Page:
Personally I'm intrigued. I've seen 100 bulb cfls. And whatnot. But not those. Two thumbs up man. I love leds. One the best ingenious ideas I've seen on riu since ive joined. Awesome man. And that you took the time to lay them out in line like that. Siskel and Ebert two thumbs up.
They've been popular among the microgrow community for awhile now as a replacement for hot, inefficient CFLs, so I unfortunately can't take credit for the idea. After seeing such great results, I decided to see how well this lighting system could scale up and at what cost. Part of the motivation for it came from the legalization of growing 4 plants in Canada. Not everyone can afford quantum boards with the lastest diodes and drivers who want to exercise their right to grow for noncommercial purposes. Legalization will bring forth a lot of people new to growing, who find the government sanctiond weed too expensive, not properly cured, or dry AF. They might only be looking to produce only 3 kilograms of cured bud each year with our limited plant number in the simplest way they can. This is one way of doing it.
There are two major advantages I've seen using regular household LED bulbs .
The first advantage is flexibility. While the diodes they put in these bulbs can't be the most efficient on the planet LOL, they do put out around 110 to 120 watts per lumen, rated with covers on I assume. With covers popped off, intensity is much higher. To turn off an individual bulb, all I need to do is unscrew it in the socket - and screw it in to turn it on. I can turn off all the warm white colour temperature bulbs, and only keep the daylight on during seedling and veg. I can start with 2 bulbs on each seedling in their permanent spot in my tent, then 3 bulbs, then 4 per plant, etc. as they grow. This flexibility saves an amazing amount of electricity over the course of your grow while allowing precise control over colour temperature for each stage of growth. I don't care how efficient your lighting is, if you're lighting your tent floor you may as well me sending me money instead rather than just throwing it away!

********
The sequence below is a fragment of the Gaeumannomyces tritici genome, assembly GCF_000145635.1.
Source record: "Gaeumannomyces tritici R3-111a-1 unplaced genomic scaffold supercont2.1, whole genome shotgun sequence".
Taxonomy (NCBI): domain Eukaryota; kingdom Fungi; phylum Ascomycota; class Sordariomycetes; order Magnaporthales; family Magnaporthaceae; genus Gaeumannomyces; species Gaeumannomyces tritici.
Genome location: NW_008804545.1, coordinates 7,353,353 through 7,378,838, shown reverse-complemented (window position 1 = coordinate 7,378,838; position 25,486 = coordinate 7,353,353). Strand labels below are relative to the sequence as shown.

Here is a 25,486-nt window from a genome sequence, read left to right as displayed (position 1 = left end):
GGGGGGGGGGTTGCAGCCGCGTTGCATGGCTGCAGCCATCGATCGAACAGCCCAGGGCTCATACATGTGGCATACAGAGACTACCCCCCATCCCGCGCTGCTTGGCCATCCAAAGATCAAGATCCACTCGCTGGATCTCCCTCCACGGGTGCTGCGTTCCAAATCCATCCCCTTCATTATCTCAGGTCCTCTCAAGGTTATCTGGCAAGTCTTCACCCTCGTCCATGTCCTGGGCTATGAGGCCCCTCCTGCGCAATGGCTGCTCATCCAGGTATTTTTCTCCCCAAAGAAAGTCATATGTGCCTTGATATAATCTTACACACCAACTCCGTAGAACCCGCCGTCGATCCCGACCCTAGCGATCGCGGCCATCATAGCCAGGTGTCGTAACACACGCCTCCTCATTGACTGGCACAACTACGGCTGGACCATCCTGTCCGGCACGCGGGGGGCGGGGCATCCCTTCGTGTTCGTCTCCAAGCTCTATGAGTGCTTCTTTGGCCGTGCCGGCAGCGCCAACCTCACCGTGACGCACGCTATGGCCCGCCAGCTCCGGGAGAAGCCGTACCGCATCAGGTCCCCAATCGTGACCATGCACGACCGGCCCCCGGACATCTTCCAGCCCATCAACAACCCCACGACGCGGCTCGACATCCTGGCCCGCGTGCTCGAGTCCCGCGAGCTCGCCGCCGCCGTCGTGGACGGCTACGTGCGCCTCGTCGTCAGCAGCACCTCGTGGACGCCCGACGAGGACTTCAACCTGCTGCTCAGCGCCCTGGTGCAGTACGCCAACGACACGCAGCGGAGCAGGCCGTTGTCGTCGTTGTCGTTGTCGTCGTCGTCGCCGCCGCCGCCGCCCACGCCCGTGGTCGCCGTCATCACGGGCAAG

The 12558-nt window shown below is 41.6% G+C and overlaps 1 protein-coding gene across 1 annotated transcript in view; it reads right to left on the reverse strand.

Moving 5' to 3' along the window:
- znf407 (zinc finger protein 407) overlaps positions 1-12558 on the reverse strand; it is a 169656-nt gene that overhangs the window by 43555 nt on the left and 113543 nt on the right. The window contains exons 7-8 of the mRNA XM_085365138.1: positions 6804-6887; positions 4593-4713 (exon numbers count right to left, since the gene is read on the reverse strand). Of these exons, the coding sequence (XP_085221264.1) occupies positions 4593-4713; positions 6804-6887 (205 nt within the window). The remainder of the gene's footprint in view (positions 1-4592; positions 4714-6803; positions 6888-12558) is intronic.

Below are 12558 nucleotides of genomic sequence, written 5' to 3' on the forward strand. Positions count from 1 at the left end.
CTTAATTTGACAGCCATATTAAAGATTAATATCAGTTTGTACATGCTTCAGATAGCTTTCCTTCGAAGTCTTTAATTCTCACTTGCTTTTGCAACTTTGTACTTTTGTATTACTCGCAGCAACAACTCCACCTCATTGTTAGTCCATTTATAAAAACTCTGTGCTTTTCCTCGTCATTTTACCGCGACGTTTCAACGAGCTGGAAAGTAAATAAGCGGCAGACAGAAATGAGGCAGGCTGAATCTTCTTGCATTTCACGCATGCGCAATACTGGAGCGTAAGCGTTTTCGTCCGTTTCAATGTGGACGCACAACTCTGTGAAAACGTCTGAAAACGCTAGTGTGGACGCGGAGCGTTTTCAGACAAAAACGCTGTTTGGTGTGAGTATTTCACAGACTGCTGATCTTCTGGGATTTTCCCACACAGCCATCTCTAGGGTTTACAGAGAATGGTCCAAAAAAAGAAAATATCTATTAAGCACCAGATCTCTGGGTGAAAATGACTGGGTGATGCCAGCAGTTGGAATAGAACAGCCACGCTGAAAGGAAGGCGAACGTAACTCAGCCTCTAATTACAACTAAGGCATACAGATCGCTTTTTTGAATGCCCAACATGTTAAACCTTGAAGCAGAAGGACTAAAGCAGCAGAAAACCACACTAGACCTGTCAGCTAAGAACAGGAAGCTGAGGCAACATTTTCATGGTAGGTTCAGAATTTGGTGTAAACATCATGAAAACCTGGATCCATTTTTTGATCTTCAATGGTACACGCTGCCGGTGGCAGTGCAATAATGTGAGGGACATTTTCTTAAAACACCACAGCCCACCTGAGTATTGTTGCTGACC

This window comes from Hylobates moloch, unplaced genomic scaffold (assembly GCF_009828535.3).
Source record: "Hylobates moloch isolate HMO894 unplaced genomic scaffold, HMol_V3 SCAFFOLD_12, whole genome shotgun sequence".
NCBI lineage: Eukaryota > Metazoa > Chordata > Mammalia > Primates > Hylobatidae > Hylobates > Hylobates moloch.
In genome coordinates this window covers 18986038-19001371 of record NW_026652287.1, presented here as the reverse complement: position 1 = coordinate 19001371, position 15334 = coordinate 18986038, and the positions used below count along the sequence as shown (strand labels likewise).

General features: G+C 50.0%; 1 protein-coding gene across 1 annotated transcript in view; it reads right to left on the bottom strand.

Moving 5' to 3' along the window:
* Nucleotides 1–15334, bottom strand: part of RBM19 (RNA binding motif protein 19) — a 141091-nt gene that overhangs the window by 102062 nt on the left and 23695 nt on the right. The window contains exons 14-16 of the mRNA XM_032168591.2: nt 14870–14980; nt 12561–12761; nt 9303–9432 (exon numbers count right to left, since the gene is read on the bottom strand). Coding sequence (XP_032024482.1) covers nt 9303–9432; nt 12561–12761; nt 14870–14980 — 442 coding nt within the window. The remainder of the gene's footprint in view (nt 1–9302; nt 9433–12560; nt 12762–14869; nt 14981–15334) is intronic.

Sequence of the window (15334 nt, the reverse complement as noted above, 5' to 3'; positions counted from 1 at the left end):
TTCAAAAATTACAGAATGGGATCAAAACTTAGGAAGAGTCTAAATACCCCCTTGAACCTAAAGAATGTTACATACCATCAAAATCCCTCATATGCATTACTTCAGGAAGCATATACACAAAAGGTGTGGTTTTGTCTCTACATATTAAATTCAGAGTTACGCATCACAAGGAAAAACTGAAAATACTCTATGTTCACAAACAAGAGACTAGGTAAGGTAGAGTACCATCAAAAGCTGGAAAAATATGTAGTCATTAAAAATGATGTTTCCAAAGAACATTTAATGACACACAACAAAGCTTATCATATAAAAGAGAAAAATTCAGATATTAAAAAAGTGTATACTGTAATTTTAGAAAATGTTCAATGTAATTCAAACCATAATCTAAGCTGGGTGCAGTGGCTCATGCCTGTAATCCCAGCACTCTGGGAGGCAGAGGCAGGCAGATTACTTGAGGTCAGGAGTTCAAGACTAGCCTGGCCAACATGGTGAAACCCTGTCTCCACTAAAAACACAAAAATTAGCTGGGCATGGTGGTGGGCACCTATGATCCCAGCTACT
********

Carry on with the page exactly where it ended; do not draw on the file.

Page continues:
The second advantage is that such a system spreads out the lighting source evenly throughout the tent. Colas and branches don't compete with each other to reach a directional source of light, because the light is everywhere! So everything just grows straight up, and great for organic no-till systems where it's impractical to move around plants. I don't SCROG (anymore) or train much (topped once), yet once you spread your light source equally across the entire canopy, it's almost like it trains itself to flatten it's own canopy to maximize surface area under a flattened light source.
I guess there's a third advantage. If a diode or entire bulb burned out, a child can replace it within 1 minute. LOL